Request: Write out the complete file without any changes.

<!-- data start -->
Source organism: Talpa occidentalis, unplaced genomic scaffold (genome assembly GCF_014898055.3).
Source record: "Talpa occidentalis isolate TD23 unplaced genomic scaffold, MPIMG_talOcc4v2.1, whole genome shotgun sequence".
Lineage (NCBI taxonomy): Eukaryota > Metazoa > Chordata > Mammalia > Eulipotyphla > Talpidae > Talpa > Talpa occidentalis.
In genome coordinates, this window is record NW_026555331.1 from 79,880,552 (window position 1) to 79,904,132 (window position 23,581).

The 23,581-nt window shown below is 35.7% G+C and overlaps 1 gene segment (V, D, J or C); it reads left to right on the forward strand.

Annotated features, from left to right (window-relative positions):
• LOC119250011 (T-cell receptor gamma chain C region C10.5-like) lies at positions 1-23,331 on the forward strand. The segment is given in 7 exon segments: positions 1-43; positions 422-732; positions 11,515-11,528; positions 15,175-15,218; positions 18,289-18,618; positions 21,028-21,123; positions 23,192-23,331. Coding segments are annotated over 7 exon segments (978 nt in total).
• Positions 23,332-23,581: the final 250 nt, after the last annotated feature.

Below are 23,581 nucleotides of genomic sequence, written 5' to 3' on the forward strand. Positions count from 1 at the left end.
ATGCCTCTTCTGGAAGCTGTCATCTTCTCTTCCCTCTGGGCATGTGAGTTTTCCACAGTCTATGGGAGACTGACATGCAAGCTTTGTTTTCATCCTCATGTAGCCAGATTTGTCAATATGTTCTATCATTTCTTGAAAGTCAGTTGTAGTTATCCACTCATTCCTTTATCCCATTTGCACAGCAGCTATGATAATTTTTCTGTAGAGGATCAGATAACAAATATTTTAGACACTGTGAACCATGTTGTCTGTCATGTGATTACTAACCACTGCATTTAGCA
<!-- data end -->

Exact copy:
Source organism: Talpa occidentalis, unplaced genomic scaffold (genome assembly GCF_014898055.3).
Source record: "Talpa occidentalis isolate TD23 unplaced genomic scaffold, MPIMG_talOcc4v2.1, whole genome shotgun sequence".
Lineage (NCBI taxonomy): Eukaryota > Metazoa > Chordata > Mammalia > Eulipotyphla > Talpidae > Talpa > Talpa occidentalis.
In genome coordinates, this window is record NW_026555331.1 from 79,880,552 (window position 1) to 79,904,132 (window position 23,581).

The 23,581-nt window shown below is 35.7% G+C and overlaps 1 gene segment (V, D, J or C); it reads left to right on the forward strand.

Annotated features, from left to right (window-relative positions):
• LOC119250011 (T-cell receptor gamma chain C region C10.5-like) lies at positions 1-23,331 on the forward strand. The segment is given in 7 exon segments: positions 1-43; positions 422-732; positions 11,515-11,528; positions 15,175-15,218; positions 18,289-18,618; positions 21,028-21,123; positions 23,192-23,331. Coding segments are annotated over 7 exon segments (978 nt in total).
• Positions 23,332-23,581: the final 250 nt, after the last annotated feature.

Below are 23,581 nucleotides of genomic sequence, written 5' to 3' on the forward strand. Positions count from 1 at the left end.
ATGCCTCTTCTGGAAGCTGTCATCTTCTCTTCCCTCTGGGCATGTGAGTTTTCCACAGTCTATGGGAGACTGACATGCAAGCTTTGTTTTCATCCTCATGTAGCCAGATTTGTCAATATGTTCTATCATTTCTTGAAAGTCAGTTGTAGTTATCCACTCATTCCTTTATCCCATTTGCACAGCAGCTATGATAATTTTTCTGTAGAGGATCAGATAACAAATATTTTAGACACTGTGAACCATGTTGTCTGTCATGTGATTACTAACCACTGCATTTAGCA